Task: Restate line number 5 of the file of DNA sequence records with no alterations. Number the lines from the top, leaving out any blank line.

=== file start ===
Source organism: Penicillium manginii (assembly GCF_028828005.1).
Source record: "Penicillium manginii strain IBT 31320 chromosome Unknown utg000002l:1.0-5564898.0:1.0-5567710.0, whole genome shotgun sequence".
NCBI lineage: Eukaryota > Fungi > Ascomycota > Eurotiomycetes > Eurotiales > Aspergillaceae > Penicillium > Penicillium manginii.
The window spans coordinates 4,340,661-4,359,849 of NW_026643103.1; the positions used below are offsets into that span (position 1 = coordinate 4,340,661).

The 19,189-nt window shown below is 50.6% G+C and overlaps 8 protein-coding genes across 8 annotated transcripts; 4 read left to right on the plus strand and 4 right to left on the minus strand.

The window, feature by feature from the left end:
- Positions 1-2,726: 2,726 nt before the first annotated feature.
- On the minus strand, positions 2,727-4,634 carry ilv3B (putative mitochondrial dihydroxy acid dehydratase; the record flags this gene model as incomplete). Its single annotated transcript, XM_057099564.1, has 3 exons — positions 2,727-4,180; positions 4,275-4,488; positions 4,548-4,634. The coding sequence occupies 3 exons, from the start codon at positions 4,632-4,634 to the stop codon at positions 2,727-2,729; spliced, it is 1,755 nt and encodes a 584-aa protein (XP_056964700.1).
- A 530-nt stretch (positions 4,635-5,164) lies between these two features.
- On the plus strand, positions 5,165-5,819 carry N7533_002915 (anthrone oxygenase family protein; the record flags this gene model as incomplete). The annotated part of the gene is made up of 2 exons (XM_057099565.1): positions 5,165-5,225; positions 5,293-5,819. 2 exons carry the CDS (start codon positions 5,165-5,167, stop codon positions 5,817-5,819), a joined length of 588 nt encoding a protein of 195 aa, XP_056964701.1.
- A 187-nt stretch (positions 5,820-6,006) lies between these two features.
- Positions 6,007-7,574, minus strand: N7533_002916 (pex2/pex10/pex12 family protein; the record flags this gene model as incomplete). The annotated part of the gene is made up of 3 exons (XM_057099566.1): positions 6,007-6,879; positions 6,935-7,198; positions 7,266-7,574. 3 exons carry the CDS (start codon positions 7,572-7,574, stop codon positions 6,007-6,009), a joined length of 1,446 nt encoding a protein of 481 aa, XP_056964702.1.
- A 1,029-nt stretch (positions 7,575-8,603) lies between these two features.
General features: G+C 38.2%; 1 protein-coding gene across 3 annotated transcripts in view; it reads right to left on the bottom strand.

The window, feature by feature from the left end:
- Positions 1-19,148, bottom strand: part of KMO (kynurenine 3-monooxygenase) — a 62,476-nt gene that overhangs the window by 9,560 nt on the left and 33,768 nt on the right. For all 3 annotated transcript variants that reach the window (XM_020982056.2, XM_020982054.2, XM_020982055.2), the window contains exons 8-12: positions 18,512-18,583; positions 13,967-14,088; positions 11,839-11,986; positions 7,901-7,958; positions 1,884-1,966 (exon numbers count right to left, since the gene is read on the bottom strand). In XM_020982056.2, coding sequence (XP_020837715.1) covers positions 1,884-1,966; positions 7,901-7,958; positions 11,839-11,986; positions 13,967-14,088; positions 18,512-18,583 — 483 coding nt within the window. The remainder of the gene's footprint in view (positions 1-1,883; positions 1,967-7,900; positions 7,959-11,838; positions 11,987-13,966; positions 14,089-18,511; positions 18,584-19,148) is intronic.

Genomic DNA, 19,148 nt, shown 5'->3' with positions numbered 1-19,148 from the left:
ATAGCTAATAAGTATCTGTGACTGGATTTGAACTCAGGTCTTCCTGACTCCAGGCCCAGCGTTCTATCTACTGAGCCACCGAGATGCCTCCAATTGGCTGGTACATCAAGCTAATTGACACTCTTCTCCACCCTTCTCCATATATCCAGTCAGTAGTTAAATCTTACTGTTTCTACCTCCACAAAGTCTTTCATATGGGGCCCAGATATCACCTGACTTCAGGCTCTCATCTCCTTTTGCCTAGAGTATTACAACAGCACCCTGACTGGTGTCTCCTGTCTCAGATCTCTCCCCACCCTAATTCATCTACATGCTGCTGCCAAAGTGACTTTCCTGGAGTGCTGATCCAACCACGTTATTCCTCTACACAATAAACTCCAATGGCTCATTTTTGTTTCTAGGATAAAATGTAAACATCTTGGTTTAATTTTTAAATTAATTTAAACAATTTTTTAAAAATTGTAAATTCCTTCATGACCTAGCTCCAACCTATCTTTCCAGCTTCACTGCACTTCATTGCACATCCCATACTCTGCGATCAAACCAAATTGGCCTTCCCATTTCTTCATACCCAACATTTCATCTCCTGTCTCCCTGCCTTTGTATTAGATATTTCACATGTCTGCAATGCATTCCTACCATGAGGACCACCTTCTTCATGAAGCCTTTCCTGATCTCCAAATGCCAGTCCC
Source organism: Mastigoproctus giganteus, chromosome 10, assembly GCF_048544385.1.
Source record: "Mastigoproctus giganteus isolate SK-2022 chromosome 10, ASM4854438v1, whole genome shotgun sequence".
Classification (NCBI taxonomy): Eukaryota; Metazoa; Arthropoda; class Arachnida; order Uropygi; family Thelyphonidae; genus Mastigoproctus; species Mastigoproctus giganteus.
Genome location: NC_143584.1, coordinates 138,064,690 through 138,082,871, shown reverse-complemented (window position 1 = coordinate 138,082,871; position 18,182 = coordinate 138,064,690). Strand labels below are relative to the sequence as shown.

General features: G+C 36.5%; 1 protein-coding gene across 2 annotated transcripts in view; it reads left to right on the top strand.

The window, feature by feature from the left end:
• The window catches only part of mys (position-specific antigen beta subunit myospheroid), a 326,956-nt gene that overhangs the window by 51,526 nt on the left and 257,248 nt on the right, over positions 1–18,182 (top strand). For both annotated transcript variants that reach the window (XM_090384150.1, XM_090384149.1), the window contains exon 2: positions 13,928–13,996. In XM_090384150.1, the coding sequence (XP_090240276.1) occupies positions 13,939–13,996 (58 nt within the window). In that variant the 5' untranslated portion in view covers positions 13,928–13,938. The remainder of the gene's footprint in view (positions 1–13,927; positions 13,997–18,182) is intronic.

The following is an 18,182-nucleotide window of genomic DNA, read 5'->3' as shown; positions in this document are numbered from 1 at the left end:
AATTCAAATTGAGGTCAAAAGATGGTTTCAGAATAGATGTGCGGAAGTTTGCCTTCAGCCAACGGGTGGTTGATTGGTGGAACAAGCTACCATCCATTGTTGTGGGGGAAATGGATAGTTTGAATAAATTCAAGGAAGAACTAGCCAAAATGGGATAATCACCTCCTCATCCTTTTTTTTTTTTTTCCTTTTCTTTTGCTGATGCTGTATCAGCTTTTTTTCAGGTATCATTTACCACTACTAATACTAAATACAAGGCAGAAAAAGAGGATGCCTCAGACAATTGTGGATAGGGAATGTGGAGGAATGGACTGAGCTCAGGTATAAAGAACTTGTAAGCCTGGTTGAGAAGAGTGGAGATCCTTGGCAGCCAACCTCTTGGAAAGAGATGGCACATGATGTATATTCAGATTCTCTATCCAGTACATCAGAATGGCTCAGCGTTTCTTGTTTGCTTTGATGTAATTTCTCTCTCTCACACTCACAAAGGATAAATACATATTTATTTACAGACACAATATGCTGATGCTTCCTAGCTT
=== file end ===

The 19,189-nt window shown below is 50.6% G+C and overlaps 8 protein-coding genes across 8 annotated transcripts; 4 read left to right on the plus strand and 4 right to left on the minus strand.